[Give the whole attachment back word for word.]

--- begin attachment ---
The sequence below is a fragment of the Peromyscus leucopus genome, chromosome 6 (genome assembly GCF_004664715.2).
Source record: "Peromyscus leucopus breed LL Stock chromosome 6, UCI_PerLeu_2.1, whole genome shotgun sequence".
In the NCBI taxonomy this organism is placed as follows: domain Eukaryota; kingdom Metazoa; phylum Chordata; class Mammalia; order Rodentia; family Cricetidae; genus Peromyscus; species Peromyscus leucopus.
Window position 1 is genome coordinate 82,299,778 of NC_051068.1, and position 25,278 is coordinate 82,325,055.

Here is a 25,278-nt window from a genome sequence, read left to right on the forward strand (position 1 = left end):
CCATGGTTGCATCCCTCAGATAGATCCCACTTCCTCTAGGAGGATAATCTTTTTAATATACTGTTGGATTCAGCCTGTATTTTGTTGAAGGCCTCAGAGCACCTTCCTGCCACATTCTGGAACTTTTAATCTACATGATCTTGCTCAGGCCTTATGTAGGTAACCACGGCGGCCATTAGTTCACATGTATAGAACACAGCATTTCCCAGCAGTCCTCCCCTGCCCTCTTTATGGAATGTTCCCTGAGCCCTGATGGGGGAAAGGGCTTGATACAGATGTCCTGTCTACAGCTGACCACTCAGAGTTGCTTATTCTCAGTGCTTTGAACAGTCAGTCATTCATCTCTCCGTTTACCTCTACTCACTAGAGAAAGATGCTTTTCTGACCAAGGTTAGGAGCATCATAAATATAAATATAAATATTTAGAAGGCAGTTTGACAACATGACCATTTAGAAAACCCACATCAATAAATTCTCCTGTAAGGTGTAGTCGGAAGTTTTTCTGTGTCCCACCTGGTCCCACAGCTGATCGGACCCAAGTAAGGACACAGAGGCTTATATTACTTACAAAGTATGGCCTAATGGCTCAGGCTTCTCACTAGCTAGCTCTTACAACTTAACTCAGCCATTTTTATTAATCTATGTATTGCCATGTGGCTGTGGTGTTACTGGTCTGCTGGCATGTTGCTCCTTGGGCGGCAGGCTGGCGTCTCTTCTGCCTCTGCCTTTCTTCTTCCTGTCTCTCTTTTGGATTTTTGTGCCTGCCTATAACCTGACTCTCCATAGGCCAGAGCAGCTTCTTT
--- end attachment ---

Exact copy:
The sequence below is a fragment of the Peromyscus leucopus genome, chromosome 6 (genome assembly GCF_004664715.2).
Source record: "Peromyscus leucopus breed LL Stock chromosome 6, UCI_PerLeu_2.1, whole genome shotgun sequence".
In the NCBI taxonomy this organism is placed as follows: domain Eukaryota; kingdom Metazoa; phylum Chordata; class Mammalia; order Rodentia; family Cricetidae; genus Peromyscus; species Peromyscus leucopus.
Window position 1 is genome coordinate 82,299,778 of NC_051068.1, and position 25,278 is coordinate 82,325,055.

Here is a 25,278-nt window from a genome sequence, read left to right on the forward strand (position 1 = left end):
CCATGGTTGCATCCCTCAGATAGATCCCACTTCCTCTAGGAGGATAATCTTTTTAATATACTGTTGGATTCAGCCTGTATTTTGTTGAAGGCCTCAGAGCACCTTCCTGCCACATTCTGGAACTTTTAATCTACATGATCTTGCTCAGGCCTTATGTAGGTAACCACGGCGGCCATTAGTTCACATGTATAGAACACAGCATTTCCCAGCAGTCCTCCCCTGCCCTCTTTATGGAATGTTCCCTGAGCCCTGATGGGGGAAAGGGCTTGATACAGATGTCCTGTCTACAGCTGACCACTCAGAGTTGCTTATTCTCAGTGCTTTGAACAGTCAGTCATTCATCTCTCCGTTTACCTCTACTCACTAGAGAAAGATGCTTTTCTGACCAAGGTTAGGAGCATCATAAATATAAATATAAATATTTAGAAGGCAGTTTGACAACATGACCATTTAGAAAACCCACATCAATAAATTCTCCTGTAAGGTGTAGTCGGAAGTTTTTCTGTGTCCCACCTGGTCCCACAGCTGATCGGACCCAAGTAAGGACACAGAGGCTTATATTACTTACAAAGTATGGCCTAATGGCTCAGGCTTCTCACTAGCTAGCTCTTACAACTTAACTCAGCCATTTTTATTAATCTATGTATTGCCATGTGGCTGTGGTGTTACTGGTCTGCTGGCATGTTGCTCCTTGGGCGGCAGGCTGGCGTCTCTTCTGCCTCTGCCTTTCTTCTTCCTGTCTCTCTTTTGGATTTTTGTGCCTGCCTATAACCTGACTCTCCATAGGCCAGAGCAGCTTCTTT